I agree with NM that the best word would be restrained. I personally loved the movie and fully enjoyed the chemistry and the anticipation of a love story being unfolded so wonderfully. So I’m definitely bummed that Carol isn’t up for best picture.

Jamie Seymour

So what this article brings up is how white the academy is, yet "Carol" is a story about two white females. It also fails to mention how dull "Carol" was and the fact that the film that presumably squeaked in the best picture category, Brooklyn, is a more entertaining love story in the year 1952 and has a higher RT score. So while you can blame it on those old, grumpy, white, academy voters, that might not be the reason. After all, trying to say how too female the film was as a reason it didn’t get nominated doesn’t work when you follow by mentioning that 37.5% of the best picture nominees star women.
The article also mentions the lack of colored people nominated in but doesn’t include the fact that half of the actors and actresses nominated, ten, are foreign. I agree that there is a lack of roles for minorities but that’s the main issue, not the voters. Just look at who won best director and cinematographer last year and might win again. Everyone acts like so many films featuring non white people got snubbed when it was only two- "Beasts of No Nation" and "Creed." Maybe it is possible that they didn’t get as much love because the first is a movie on Netflix, something that older voters (which you state is the majority of the academy) aren’t as keen on, while the other is the SEVENTH installment of a boxing franchise!


I see people commenting here that Carol seemed "dull", "static", "too stylized". You’re welcome to those opinions, but I think you’re missing the point, and your word choice is a little off.

The word is RESTRAINED, and that is intentional, because 1950s America was restrictive, prescriptive, and a lot of other caging words.

If you go to see Carol with a hope towards finding semblance with today’s world, today’s dialog, today’s *freedoms*, you’ll be disappointed. If you see Carol while asking yourself, "What must it have been like to be a woman in the ’50s?" then Carol will never disappoint.

Haynes did very well, as several acquaintances who lived through the ’50s have told me: they felt like he’d taken them right back there, and it was unsettling. He won’t get a well-deserved best director, but I hope he takes comments like that to heart.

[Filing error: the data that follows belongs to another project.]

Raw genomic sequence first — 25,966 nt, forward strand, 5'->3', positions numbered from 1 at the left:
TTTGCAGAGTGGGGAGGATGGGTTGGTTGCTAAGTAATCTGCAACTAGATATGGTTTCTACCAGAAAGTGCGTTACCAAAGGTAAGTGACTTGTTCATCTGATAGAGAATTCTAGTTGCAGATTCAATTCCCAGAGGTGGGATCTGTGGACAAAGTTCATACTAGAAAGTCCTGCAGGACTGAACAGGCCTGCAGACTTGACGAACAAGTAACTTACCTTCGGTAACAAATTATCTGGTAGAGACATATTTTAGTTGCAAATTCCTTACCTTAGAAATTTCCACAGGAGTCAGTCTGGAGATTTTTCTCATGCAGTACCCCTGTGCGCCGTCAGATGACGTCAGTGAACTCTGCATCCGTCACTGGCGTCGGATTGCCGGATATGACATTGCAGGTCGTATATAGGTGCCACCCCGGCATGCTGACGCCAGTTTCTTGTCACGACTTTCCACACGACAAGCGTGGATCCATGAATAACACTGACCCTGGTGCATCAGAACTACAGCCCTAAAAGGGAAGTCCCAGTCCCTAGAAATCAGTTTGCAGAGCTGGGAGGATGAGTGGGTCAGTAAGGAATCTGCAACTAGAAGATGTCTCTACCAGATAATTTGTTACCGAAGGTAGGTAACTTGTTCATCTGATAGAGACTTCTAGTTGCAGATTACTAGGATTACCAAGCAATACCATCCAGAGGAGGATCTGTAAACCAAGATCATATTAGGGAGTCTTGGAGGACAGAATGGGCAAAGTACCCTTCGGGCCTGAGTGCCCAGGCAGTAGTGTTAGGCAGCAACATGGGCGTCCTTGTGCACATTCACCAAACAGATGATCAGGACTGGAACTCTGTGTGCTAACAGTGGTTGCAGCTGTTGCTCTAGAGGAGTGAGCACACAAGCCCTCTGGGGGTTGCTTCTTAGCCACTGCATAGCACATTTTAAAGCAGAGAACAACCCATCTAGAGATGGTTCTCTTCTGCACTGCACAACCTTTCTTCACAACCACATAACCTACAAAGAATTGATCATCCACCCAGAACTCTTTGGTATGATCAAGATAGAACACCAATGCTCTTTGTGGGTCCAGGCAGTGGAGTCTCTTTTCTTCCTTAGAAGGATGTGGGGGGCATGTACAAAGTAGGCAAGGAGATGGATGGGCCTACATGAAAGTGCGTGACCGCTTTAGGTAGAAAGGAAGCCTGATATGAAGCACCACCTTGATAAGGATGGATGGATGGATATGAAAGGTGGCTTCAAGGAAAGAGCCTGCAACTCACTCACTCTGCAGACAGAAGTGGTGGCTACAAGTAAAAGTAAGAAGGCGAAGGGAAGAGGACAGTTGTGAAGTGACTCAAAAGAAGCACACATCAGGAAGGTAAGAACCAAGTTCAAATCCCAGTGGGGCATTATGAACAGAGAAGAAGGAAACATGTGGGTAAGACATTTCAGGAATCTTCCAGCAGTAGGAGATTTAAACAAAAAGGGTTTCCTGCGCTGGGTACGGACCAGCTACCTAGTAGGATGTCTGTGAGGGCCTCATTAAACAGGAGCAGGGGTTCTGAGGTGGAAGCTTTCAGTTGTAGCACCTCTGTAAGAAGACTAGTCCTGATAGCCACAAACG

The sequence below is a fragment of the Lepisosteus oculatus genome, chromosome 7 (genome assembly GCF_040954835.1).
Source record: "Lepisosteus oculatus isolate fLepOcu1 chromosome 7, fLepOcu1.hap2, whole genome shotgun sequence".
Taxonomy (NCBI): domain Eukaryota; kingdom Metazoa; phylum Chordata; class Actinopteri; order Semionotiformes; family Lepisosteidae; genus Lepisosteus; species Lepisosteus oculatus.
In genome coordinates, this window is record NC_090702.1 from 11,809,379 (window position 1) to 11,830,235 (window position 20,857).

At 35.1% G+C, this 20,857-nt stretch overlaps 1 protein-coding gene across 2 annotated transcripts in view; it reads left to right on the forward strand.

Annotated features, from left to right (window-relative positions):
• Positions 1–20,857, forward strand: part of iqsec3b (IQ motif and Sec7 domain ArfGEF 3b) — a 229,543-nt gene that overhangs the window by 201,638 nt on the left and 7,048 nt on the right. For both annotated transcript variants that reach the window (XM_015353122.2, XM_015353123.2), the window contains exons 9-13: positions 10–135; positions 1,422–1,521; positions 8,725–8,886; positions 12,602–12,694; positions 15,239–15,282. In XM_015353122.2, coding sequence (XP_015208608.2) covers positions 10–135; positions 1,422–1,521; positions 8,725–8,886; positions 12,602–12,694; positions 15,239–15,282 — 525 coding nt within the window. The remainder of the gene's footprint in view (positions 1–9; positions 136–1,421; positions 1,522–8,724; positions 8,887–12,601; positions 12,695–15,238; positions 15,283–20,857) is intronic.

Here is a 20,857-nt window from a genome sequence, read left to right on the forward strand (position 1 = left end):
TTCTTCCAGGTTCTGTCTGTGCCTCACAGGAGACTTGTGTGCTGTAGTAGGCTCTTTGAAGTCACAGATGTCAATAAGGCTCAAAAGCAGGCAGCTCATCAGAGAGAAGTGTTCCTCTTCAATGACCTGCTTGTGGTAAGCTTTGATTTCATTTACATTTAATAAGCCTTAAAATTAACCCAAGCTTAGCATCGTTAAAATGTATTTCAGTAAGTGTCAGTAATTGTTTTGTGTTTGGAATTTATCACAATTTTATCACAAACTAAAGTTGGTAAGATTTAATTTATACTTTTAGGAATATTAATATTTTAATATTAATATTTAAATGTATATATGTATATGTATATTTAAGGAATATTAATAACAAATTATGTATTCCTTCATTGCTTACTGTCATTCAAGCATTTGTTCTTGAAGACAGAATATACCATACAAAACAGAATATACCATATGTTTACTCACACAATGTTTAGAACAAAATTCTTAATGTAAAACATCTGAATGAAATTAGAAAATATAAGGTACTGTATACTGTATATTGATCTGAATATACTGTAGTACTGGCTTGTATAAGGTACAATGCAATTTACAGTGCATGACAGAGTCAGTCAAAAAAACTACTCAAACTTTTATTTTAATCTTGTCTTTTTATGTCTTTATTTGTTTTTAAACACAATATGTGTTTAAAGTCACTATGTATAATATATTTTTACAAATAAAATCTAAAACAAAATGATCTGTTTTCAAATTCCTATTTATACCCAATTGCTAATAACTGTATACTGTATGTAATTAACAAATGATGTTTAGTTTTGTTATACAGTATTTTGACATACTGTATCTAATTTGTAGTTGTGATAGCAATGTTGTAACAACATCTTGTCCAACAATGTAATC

Claire Stanard

Curious to see others’ reactions to "Carol," I was glad to find I was not alone in my sense that there was no chemistry displayed between Carol and Therese on the screen which would lead to their love affair. The acting was great, the costumes perfection, and the photography exquisite, but the movie was flat. It was implausible that the young Therese would just take off with Carol — the attraction was not well developed nor displayed. Has nothing to do with white men not honoring a women-filled lesbian movie. The movie missed the mark in making us care about these two women or believing the relationship between them.

Dee Jae Cox

One critical comment to make is that although this was based on a highly acclaimed lesbian novel, about 2 women in love, it was still, in the hollywood fashion, directed by a man. So even when the ‘lesbian’ film we have all waited for arrives, it still is not afforded a women’s perspective on the direction. While this should have played in favor of the straight, male Academy, it was still about two women and not of interest to them.

Dennis Harvey

Despite all the early critical rapture, a whole lot of people I know felt the way I did about "Carol"–that it’s impeccably acted and directed, but also remote and a bit dull. I think most viewers find it easy to admire but hard to actually love.


I watched the movie yesterday with my husband and my mum. As we ( even my husband who can be gross) love "Brokeback" as we felt nothing during "Carol". The movie looks so stylised,too meticulous ,static and cold.We never buy how and why they feel in love .It lacks of passion .
It is more a movie that I admire for the details